9/6: “People need stories to survive reality.”
I’m replaying Dragon Age 2 for the billionth time so please enjoy all the fanfic, i can’t help myself. also there are probably a lot of tense changes in this i can’t be bothered to pay attention to tense, jeez!!
Here’s a simple truth: People need stories to survive reality. It’s what keeps lowly serial writers such as myself in cheap Darktown ale. If my years have taught me anything, it’s that the kind of story doesn’t matter. Could be an in depth literary treatise on the state of mankind—could be Hard in Hightown. I think it’s the nature of being a story, the lure of escapism. That old story, recycled down through generations, that breathes life into the soul of a man.
Anyway. Feeling like I’m starting my own comprehensive treatise on the state of mankind, here.
I’m sitting on a cliff on the Wounded Coast and Hawke lays stretched out on the dirt beside me. It’s the sort of quintessential moment you’ll have with people that outlines that ineffable quality of your relationship. The breeze off the ocean blows cool and the sky is that perfect indecision between dusk and sunset, where the clouds are low and blue-violet and the horizon blushes pink. It smell exactly like the transition between summer and fall—you know it? I hope so, because I’ll be damned if I could describe it.
“What’re you writing?” Hawke asks somnolently, rolling over enough to bring his shoulder against my thigh. “Love stories?”
“Why yes, I’m composing several ballads devoted to the reflection of the sunlight off your biceps.”
He coughs with laughter, a sound that lets me know I startled him with my jest. It’s a sound that, through all the years we’ve known each other, never fails to make me smile. Hawke is a lot of things you’d never know from the stories, even the ones I wrote. He’s hilarious and sly and thrives on physical contact. He makes you feel like the funniest damn person in Thedas.
“Really though,” he says, and I look sideways at him. He looks just as bright and mischievous as always.
“Would it freak you out if I said I was writing about you?”
He smiles. “No. Does that make me terribly conceited?”
“Only if it doesn’t make me horrible that if you minded, I still wouldn’t stop.”
He rolls back over onto his back but keeps his arm slung companionably over my knee. I don’t mind. The way he carries on with Anders, I have my suspicions about Hawke—but he’s never given me any indication that he feels more than friendship toward me. Besides, even if he does, I’ve been propositioned by far uglier men.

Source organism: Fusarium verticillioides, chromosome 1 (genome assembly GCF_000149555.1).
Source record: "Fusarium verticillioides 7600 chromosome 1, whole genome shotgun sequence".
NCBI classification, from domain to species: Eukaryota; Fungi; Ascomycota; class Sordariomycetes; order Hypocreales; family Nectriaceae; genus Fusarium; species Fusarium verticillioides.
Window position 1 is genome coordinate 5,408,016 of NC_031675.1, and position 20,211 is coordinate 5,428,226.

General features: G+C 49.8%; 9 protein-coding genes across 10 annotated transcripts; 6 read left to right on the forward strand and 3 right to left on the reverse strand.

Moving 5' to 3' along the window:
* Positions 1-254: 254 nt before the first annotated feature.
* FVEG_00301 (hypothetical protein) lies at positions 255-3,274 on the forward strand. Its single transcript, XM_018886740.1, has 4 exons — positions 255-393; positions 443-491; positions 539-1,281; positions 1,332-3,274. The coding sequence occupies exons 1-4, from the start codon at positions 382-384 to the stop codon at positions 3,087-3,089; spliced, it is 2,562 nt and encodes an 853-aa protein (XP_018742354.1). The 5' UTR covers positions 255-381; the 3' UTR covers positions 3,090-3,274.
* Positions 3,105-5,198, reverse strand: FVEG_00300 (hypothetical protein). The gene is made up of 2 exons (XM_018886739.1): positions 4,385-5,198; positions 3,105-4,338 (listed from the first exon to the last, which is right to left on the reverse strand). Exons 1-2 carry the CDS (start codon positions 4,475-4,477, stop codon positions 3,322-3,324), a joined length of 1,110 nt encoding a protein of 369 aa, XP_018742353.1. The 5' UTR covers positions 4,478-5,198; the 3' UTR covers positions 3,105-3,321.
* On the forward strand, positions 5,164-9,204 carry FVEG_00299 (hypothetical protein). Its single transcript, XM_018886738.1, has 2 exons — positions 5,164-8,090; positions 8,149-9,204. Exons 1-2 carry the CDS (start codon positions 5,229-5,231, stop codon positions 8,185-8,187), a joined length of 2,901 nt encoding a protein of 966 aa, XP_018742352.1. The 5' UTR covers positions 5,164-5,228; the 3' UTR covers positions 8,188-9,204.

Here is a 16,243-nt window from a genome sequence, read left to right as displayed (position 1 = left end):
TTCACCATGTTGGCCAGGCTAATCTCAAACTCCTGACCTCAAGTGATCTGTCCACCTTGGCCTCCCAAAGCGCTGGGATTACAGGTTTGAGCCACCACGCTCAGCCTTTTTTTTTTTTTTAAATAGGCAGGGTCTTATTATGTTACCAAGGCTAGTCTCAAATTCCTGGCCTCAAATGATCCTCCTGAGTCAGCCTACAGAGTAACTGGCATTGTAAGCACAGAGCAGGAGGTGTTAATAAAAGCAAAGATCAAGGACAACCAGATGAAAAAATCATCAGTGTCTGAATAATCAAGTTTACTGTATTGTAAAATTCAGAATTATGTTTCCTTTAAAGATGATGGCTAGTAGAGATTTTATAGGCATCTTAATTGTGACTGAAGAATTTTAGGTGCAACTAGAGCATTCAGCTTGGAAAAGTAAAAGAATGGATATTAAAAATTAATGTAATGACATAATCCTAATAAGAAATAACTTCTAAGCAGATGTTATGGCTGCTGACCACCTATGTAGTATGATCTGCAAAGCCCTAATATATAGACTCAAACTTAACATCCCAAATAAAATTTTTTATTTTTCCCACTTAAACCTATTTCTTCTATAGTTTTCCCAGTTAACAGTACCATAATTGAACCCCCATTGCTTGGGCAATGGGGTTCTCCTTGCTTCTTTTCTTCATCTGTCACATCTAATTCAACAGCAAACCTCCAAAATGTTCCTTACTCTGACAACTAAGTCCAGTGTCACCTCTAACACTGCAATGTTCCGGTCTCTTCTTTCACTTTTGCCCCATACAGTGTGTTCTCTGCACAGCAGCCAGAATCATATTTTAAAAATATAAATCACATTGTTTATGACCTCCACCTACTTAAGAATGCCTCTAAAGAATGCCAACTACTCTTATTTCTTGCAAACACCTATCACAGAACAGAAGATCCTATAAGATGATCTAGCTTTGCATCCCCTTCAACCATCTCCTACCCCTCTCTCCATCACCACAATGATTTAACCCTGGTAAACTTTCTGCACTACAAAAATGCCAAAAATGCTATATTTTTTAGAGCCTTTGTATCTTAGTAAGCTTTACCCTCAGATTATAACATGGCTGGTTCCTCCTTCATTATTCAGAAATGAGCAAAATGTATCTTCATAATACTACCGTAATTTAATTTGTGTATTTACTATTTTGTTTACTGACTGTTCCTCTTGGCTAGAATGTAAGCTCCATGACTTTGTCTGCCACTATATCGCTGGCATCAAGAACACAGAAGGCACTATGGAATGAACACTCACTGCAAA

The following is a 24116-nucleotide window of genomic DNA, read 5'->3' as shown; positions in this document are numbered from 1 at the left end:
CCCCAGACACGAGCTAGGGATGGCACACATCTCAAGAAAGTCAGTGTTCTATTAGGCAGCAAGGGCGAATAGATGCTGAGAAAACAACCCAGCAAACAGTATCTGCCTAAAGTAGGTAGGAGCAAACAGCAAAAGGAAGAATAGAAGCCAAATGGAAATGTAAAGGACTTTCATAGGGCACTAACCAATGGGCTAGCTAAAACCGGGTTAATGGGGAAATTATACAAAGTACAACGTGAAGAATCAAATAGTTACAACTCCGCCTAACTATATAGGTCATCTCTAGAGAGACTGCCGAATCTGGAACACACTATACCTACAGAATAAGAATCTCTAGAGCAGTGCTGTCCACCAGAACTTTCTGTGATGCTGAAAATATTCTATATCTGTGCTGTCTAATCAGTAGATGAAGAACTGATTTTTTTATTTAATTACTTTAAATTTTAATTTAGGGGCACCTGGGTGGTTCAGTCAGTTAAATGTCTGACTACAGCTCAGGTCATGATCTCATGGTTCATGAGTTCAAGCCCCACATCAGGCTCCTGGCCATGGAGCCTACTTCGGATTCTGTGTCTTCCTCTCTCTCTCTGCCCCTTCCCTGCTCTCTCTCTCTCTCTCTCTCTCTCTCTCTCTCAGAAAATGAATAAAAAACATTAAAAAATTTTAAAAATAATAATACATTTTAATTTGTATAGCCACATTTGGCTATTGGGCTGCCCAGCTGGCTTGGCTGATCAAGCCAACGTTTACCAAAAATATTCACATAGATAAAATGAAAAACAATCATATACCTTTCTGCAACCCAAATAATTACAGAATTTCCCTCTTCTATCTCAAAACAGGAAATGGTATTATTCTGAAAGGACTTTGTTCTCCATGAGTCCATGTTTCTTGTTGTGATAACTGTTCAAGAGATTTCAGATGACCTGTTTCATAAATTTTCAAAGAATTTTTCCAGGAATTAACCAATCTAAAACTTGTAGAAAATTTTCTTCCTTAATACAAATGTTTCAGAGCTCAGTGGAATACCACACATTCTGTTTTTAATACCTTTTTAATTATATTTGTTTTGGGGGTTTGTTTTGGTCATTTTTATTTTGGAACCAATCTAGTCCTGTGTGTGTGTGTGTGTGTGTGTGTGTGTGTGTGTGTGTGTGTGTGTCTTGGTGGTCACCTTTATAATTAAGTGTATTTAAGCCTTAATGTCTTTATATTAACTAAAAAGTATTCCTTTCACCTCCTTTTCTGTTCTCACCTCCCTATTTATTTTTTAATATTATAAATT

I begin to write again but dusk has begun to melt into full sunset and I grow more and more preoccupied. Down the cliffs the ocean ripples, stirred by the indolent breeze, the stippled surface alight in shades of pink and orange. Across the tongue of the Waking Sea, the austere silhouette of Kirkwall rises, limned now by clouds shattered into a thousand shades of purple. I find it difficult to avert my eyes. Kirkwall isn’t a beautiful city by any means, but it has its moments.
“Mother was always telling us to enjoy beauty where you can find it,” Hawke says, voicing my thoughts. He has an eerie way of always doing that.
I look at him and he smiles.
“I don’t know what to do, now that she’s gone,” he says. “It’s like—my entire life has been this litany of protecting mother, making her proud. And now she’s gone. I don’t know what to do.”
“You know what I did when my mom died?” I say, and Hawke’s eyes flick up to find mine. “I read her the entire first novel I ever wrote, while she wasted away. And when she died, I destroyed it. Don’t be me, Hawke. Don’t tear apart everything you’ve worked for. She wouldn’t like that.”
He looks at me, and I watch the infinitesimal motion of his pupils for a long moment, both of us silent as the sun sets.
“I don’t know how,” he says. “All I know how to do is tear myself apart.”
I touch his wrist where it drapes across my knee. He twitches a little and then his fingers tighten against my calf and I notice he’s crying.
“Never fear, Serah Hawke,” I say as grandiosely as I can with my throat tightening around the words. “That’s what your gratuitously handsome dwarven friends are here for. To hold you together.”
“I have more than one gratuitously handsome dwarven friend?” he says, lifting an eyebrow.
I chuckle. “I hope not. You don’t want to make me jealous.”